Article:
By Ana Bačić
Canadian-Croatians celebrated Croatia’s victory over Canadian at the World Cup in cities across Canada. Gatherings were organized in Toronto, Norval, Hamilton and London in the province of Ontario and in other provinces where Canadian-Croatians live.
The match between the Croatia and Canada was welcomed in the community with mixed feelings after coach John Herdsman’s distasteful comment. “Today’s victory means a lot to me, especially because of the media circus that took place before the match with Canada”, says Audrey Grubešić, organizer of the joint viewing in Norval, in the Croatian center – Kraljica Mira.
With a lot of tension during the last week and Canada playing against Croatia after 36 years of not playing at the World Cup, it was somewhat of an exciting time for the Croatians in Canada.
Some were divided and supported both Canada and Croatia, but still the vast majority supported the Croatian team. “As a fan of our national team with several world and European championships “in the legs”, I expected a great performance from our players. Our team loves “big” games, and after the statement of coach Herdman, there was no room for failure in the game. Congratulations Mr. Dalić and the coaching staff for the well-prepared match and the players for their top readiness,” said Alen Vukobrad, originally from Bjelovar, for whom Canada is his second homeland.
Alen has been a football coach for the past 15 years. He coached Toronto Croatia and spent 7 years in the FC Barcelona academy Toronto in the position of deputy head of the academy. With numerous football certificates in both Canada and Croatia, he is a good connoisseur of Canadian football: “When it comes to football and work with young people, we can single out the mass as a positive detail. For example, Canada has more registered boys and girls in the U8-U12 age group than Spain) and excellent infrastructure (outdoor and indoor fields with artificial grass). Canada, in my opinion, still lags behind some developed football countries, professionalization and training of coaches /teachers (a small number of permanently employed coaches, including MLS clubs and their academies Toronto FC, CF Montreal and Vancouver Whitecaps FC).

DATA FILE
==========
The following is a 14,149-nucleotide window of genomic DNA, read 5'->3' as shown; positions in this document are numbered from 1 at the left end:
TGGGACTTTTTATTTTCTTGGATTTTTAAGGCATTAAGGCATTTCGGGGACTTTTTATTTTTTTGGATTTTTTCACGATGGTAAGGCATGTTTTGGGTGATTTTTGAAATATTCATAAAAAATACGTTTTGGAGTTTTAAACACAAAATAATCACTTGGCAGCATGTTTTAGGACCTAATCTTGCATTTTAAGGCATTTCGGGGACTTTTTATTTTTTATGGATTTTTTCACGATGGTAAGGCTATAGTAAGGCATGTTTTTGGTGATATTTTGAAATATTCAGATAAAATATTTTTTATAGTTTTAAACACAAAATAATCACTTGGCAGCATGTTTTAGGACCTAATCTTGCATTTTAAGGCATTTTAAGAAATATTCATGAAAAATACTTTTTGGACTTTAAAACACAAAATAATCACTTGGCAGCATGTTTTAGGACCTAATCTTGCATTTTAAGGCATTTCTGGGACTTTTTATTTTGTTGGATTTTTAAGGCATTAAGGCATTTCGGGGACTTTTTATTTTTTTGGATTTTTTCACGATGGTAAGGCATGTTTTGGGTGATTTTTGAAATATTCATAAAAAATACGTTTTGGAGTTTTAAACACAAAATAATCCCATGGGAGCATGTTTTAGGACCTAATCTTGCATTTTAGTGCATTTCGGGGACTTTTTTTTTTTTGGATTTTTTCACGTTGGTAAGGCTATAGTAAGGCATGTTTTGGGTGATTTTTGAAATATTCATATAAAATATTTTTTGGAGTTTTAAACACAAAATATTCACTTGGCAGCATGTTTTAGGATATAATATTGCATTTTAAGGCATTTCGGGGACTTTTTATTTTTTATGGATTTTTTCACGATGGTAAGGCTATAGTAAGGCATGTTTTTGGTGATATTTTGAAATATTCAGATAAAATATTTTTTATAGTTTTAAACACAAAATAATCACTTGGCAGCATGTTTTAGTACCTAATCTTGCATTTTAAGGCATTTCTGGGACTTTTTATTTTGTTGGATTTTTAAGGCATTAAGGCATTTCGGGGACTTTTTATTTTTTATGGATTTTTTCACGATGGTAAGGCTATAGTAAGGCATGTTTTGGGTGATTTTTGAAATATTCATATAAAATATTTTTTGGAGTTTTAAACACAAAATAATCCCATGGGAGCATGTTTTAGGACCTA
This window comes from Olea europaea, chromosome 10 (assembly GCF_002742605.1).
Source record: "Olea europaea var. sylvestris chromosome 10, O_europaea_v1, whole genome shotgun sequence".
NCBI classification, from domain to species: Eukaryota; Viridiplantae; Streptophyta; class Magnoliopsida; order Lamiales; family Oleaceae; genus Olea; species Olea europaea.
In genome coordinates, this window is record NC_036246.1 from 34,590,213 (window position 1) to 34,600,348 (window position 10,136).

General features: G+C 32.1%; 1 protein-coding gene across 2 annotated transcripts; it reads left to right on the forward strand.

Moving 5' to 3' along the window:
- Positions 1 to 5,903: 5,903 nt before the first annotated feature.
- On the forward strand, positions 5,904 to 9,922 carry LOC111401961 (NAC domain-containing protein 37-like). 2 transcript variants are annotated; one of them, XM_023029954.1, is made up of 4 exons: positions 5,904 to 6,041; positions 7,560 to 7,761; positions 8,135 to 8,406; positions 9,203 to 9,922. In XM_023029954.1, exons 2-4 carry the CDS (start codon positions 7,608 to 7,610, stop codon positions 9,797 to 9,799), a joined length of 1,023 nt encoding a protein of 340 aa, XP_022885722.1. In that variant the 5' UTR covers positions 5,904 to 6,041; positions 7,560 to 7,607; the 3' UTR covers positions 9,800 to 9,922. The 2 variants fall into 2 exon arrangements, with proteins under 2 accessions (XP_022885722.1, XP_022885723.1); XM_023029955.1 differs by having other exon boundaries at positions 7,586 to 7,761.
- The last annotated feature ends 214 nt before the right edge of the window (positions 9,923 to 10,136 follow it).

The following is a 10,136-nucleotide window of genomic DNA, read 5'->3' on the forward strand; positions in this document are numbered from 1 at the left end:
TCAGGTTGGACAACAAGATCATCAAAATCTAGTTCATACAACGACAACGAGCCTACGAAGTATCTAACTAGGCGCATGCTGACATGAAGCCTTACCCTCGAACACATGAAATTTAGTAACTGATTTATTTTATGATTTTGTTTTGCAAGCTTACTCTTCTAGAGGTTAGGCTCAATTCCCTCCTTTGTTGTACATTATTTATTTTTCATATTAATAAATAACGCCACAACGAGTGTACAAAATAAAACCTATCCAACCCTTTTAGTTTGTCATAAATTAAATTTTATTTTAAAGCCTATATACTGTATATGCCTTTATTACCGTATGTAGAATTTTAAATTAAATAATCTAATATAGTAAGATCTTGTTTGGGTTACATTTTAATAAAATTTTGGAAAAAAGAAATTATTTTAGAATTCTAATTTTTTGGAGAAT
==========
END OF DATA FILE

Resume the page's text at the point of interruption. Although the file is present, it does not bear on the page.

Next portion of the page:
Alen Vukobrad watched the game in Norval with his whole family, where there was one of the largest gatherings of Canadian Croats. More than 300 fans of Croatian origin, mostly young people, gathered in the Center’s hall. “For those of us who have football in our hearts, it was natural for us all to cheer for the Vatreni together,” says organizer Audrey Grubešić, whose family members have been playing football for Norval Croatia for three generations.
“My brother Stipe Hrkać was 15 years old when the club was founded and one of the first young players, so I am happy that my children are playing there now. Gatherings like this are important to strengthen togetherness and for young generations to feel what it’s like to love our second homeland, even from far away.”
The income from the sold tickets is intended for the repair of the playground at Norval. Mrs. Grubešić emphasizes that she is especially glad that so many young people gathered: “For those who do not have the opportunity to visit the homeland of their parents, grandparents, cheering for the Croatian national football team gives them a sense of belonging and means a lot for the formation of their identity.”
Ever since the World Cup in 1998, they have spontaneously celebrated and organized joint viewing of matches in Canada. After the victory over the German national team, the gatherings were so numerous that the streets in Mississauga and Toronto, where many Canadian Croats live, were closed.
Four years ago, large gatherings to support the Vatreni were organized for the World Cup. Croats in Canada are ready to support their national team members throughout the championship.